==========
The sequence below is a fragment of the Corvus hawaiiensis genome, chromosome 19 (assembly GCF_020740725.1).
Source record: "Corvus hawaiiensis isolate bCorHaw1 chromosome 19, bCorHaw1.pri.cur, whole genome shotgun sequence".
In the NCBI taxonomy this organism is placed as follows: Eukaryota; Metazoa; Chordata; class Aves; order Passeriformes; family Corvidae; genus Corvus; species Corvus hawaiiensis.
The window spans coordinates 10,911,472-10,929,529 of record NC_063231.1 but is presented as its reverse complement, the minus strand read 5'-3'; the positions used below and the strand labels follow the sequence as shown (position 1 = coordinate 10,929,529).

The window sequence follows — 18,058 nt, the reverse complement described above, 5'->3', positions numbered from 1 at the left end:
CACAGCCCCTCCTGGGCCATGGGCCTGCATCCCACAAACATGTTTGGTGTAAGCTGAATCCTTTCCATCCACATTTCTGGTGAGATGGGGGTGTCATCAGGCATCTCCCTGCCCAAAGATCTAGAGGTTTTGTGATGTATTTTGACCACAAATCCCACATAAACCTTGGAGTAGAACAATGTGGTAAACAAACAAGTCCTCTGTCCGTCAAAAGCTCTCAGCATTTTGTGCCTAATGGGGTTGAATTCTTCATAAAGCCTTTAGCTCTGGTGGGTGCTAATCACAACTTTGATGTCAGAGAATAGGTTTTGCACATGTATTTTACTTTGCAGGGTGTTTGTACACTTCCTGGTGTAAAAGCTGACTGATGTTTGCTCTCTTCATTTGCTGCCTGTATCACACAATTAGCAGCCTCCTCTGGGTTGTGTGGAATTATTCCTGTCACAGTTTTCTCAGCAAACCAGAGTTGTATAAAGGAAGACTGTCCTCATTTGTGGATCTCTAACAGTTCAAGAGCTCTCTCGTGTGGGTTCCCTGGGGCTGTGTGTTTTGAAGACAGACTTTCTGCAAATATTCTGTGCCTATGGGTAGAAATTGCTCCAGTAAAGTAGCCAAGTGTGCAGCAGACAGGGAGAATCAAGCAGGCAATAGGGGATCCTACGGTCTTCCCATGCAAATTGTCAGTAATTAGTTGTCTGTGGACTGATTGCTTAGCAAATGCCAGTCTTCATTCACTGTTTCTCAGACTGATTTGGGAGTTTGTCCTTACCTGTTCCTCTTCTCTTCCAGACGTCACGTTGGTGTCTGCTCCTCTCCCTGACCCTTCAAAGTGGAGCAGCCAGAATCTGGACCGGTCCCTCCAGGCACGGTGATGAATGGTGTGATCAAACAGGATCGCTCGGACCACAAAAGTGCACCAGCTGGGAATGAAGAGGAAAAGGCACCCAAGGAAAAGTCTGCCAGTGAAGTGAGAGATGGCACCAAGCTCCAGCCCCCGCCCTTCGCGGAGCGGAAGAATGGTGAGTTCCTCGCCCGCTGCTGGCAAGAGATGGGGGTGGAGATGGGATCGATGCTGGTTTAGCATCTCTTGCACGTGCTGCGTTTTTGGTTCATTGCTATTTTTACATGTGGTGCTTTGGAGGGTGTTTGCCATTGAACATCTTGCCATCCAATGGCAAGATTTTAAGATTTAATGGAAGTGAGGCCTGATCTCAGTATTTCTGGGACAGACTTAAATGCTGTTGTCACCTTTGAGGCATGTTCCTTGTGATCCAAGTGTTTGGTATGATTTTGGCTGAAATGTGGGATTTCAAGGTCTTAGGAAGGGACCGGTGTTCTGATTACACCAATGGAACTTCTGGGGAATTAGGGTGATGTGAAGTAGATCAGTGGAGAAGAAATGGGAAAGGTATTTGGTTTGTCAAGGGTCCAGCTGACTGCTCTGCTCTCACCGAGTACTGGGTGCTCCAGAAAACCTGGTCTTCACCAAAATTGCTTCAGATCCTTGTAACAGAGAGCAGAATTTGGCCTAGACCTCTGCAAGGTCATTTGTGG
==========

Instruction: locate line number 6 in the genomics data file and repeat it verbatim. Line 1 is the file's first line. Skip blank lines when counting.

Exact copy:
CACAGCCCCTCCTGGGCCATGGGCCTGCATCCCACAAACATGTTTGGTGTAAGCTGAATCCTTTCCATCCACATTTCTGGTGAGATGGGGGTGTCATCAGGCATCTCCCTGCCCAAAGATCTAGAGGTTTTGTGATGTATTTTGACCACAAATCCCACATAAACCTTGGAGTAGAACAATGTGGTAAACAAACAAGTCCTCTGTCCGTCAAAAGCTCTCAGCATTTTGTGCCTAATGGGGTTGAATTCTTCATAAAGCCTTTAGCTCTGGTGGGTGCTAATCACAACTTTGATGTCAGAGAATAGGTTTTGCACATGTATTTTACTTTGCAGGGTGTTTGTACACTTCCTGGTGTAAAAGCTGACTGATGTTTGCTCTCTTCATTTGCTGCCTGTATCACACAATTAGCAGCCTCCTCTGGGTTGTGTGGAATTATTCCTGTCACAGTTTTCTCAGCAAACCAGAGTTGTATAAAGGAAGACTGTCCTCATTTGTGGATCTCTAACAGTTCAAGAGCTCTCTCGTGTGGGTTCCCTGGGGCTGTGTGTTTTGAAGACAGACTTTCTGCAAATATTCTGTGCCTATGGGTAGAAATTGCTCCAGTAAAGTAGCCAAGTGTGCAGCAGACAGGGAGAATCAAGCAGGCAATAGGGGATCCTACGGTCTTCCCATGCAAATTGTCAGTAATTAGTTGTCTGTGGACTGATTGCTTAGCAAATGCCAGTCTTCATTCACTGTTTCTCAGACTGATTTGGGAGTTTGTCCTTACCTGTTCCTCTTCTCTTCCAGACGTCACGTTGGTGTCTGCTCCTCTCCCTGACCCTTCAAAGTGGAGCAGCCAGAATCTGGACCGGTCCCTCCAGGCACGGTGATGAATGGTGTGATCAAACAGGATCGCTCGGACCACAAAAGTGCACCAGCTGGGAATGAAGAGGAAAAGGCACCCAAGGAAAAGTCTGCCAGTGAAGTGAGAGATGGCACCAAGCTCCAGCCCCCGCCCTTCGCGGAGCGGAAGAATGGTGAGTTCCTCGCCCGCTGCTGGCAAGAGATGGGGGTGGAGATGGGATCGATGCTGGTTTAGCATCTCTTGCACGTGCTGCGTTTTTGGTTCATTGCTATTTTTACATGTGGTGCTTTGGAGGGTGTTTGCCATTGAACATCTTGCCATCCAATGGCAAGATTTTAAGATTTAATGGAAGTGAGGCCTGATCTCAGTATTTCTGGGACAGACTTAAATGCTGTTGTCACCTTTGAGGCATGTTCCTTGTGATCCAAGTGTTTGGTATGATTTTGGCTGAAATGTGGGATTTCAAGGTCTTAGGAAGGGACCGGTGTTCTGATTACACCAATGGAACTTCTGGGGAATTAGGGTGATGTGAAGTAGATCAGTGGAGAAGAAATGGGAAAGGTATTTGGTTTGTCAAGGGTCCAGCTGACTGCTCTGCTCTCACCGAGTACTGGGTGCTCCAGAAAACCTGGTCTTCACCAAAATTGCTTCAGATCCTTGTAACAGAGAGCAGAATTTGGCCTAGACCTCTGCAAGGTCATTTGTGG